The easiest way to find out the endianess and some more details about the processor's ISA, is to analyse one of the binaries installed in the router.

Linux based routers, run an embedded Linux version. These embedded Linux use to provide a very restricted shell provided by the busybox package. So go to /bin and check if you can find busybox in there. Otherwise any other binary should also work.

Now, download the file to your Linux box. If you had set up ssh access then you can just use scp.

$scp root@router-ip:/bin/busybox .

Otherwise, there are many chances that the netcat applet is included in the router's busybox.

router # cat /bin/busybox | nc -l -p 5000

linux $ nc router-ip 5000 > busybox

Otherwise take a look to /usr/bin to see what is there. You may have wget or ftpput/ftpget....

When you have your select binary file transferred into your linux box, you can run file program against it:

linuxbox $ file busybox
busybox: ELF 32-bit LSB executable, MIPS, MIPS32 version 1 (SYSV), dynamically linked (uses shared libs), corrupted section header size
MIPSel
linuxbox $ file busybox
busybox: ELF 32-bit MSB executable, MIPS, MIPS-II version 1 (SYSV), statically linked, stripped
MIPS

The boxes above show the output of file for two different busybox binaries from different routers. Both of them are 32-bits, but the first one is Little Endian (LSB) and the second one is Big Endian (MSB).

The outputs for your router may look different, but the LSB/MSB tag should be there.

Cross Compilation

Now that you have access to the router, and you know all the details about the processor it is using, it is time to compile our first application and deploy it. For doing that we need a toolchain compatible with our device.

There are different options to get a toolchain. Actually there are two option: donwload it or compile it. As this article is going to be long we will chose the downloading this time. For those that want to try to build they own, using Buildroot is probably one of the less painful options (I will cover this in a later post).

Let's download the Codesourcery MIPS toolchain from this page. I have chosen Codesourcery because it is one of the options that Buildroot use to provide as a toolchain for MIPS. On top, I had tested it and it works OK with MIPS and MIPSel routers. At least for this first stage.

So, download the latest version, uncompress it somewhere, and update your path to point to the binary folder. In case you do not know how to do that:

~ $ mkdir mips
~ $ cd mips
~/mips $ wget url-to-toolchain
~/mips $ tar xjvf toolchain-tarball
~/mips $ export PATH=${HOME}/mips/tarball-folder/bin:$PATH

Now we can start compiling our apps.

Hello World!

Indeed, we will first compile an awesome hello world application. So go and type the infamous program in your preferred text editor and save it as hello.c

Now let's compile for a Big Endian MIPS processor:

$ mips-linux-gnu-gcc -static -o hello hello.c
Compiling for MIPS

Or for a Little Endian MIPSel processor (whatever you are using):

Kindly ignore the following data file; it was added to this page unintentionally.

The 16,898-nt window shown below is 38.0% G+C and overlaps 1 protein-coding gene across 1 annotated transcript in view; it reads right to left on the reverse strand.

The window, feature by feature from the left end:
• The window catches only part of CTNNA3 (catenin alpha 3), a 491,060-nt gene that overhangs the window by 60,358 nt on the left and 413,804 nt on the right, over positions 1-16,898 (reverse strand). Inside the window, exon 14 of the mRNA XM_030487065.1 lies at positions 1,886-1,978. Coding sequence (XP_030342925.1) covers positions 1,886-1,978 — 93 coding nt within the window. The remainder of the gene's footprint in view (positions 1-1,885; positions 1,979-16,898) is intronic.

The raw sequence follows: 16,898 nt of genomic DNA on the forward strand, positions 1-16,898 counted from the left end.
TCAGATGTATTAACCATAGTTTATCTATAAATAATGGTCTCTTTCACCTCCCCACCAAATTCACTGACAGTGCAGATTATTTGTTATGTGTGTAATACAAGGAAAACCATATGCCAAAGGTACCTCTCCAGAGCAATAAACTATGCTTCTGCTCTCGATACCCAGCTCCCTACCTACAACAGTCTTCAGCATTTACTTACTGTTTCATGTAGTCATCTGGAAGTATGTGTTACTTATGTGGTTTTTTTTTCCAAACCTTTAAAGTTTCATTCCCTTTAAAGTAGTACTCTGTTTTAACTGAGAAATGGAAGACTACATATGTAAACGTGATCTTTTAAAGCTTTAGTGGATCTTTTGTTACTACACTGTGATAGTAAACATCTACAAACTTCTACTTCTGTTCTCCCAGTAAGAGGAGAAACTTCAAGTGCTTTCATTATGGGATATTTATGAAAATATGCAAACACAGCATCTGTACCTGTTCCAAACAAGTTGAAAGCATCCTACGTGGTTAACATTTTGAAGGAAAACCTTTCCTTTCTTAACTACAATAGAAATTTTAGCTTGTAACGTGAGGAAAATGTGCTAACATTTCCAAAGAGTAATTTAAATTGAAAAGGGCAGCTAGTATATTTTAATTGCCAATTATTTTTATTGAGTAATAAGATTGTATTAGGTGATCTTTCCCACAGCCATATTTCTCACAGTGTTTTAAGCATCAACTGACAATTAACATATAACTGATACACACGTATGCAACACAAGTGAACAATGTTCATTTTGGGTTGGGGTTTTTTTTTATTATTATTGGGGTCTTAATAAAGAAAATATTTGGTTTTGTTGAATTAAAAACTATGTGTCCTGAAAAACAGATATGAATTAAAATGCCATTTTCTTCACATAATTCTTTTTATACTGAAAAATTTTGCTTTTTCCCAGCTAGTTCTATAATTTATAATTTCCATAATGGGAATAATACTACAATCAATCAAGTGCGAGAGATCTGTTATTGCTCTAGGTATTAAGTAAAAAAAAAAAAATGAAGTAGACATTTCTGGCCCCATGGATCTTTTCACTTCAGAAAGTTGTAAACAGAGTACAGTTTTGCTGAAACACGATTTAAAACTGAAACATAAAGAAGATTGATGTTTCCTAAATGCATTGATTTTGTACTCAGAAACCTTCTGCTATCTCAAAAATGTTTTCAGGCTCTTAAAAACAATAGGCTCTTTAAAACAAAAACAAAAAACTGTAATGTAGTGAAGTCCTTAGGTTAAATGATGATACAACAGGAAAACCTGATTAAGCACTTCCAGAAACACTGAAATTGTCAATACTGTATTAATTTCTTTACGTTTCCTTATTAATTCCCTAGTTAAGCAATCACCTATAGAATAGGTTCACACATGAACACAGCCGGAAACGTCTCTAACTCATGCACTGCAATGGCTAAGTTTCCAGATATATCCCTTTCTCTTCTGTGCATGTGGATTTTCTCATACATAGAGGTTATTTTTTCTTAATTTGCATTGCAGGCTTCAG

$ mips-linux-gnu-gcc -static -EL -o hello hello.c
Compiling for MIPSel

Copy the binary hello into the /tmp folder in the router

$ scp hello root@router-ip:/tmp

Log into the router and try to run the program:

$ ssh root@router-ip
router # cd /tmp
router # ./hello
Hello World

Note: You may have to give execution permissions to your binary: chmod +x hello

Did it worked? Goodfor you?.... No?... then keep reading.

Troubleshooting

While trying all this stuff, in preparation for this article, I found quite some issues that I will describe in this section in case somebody else have to face them as well.

At the beginning of my tests, I didn't tested the endianness of my test router's processor, and I was using the wrong one. In that case, when I tried to run my binary on the router, I've got the following message:

router # ./hello
./hello: line 1: EL@4: not found
./hello: line 2: syntax error: "(" unexpected

It is a funny and cryptic message. Basically it means that your endianess is wrong. I guess this error message is not unique so, my bet is that you may get some other strange message in your system when your endianess is wrong.

Once the endiannes was fixed, I recompiled my program, and I got this other awesome error:

router # ./hello
FATAL: kernel too old
Bus error

Now the program is executing but something is wrong with it. After some search, I found out that, the router producing this error was quite old. It was running a 2.6 kernel. Looks like there were some changes in libc since that and the modern cross-compiler I was using cannot deal with the old interfaces.

I solved this downloading a previous version of CodeSourcery... the one from 2011 (the date mentioned by uname). Otherwise, if you cannot find and old cross-compiler, looks like you have to recompile libc using some special flag to specify the kernel version... I haven't tried that so I will just stop here.

That's it for now

There will be a second part of this. I was planning to include it here, but there are a couple of things I have to sort out to properly write it, so you have wait a bit before continuing your fun!

Stay tuned!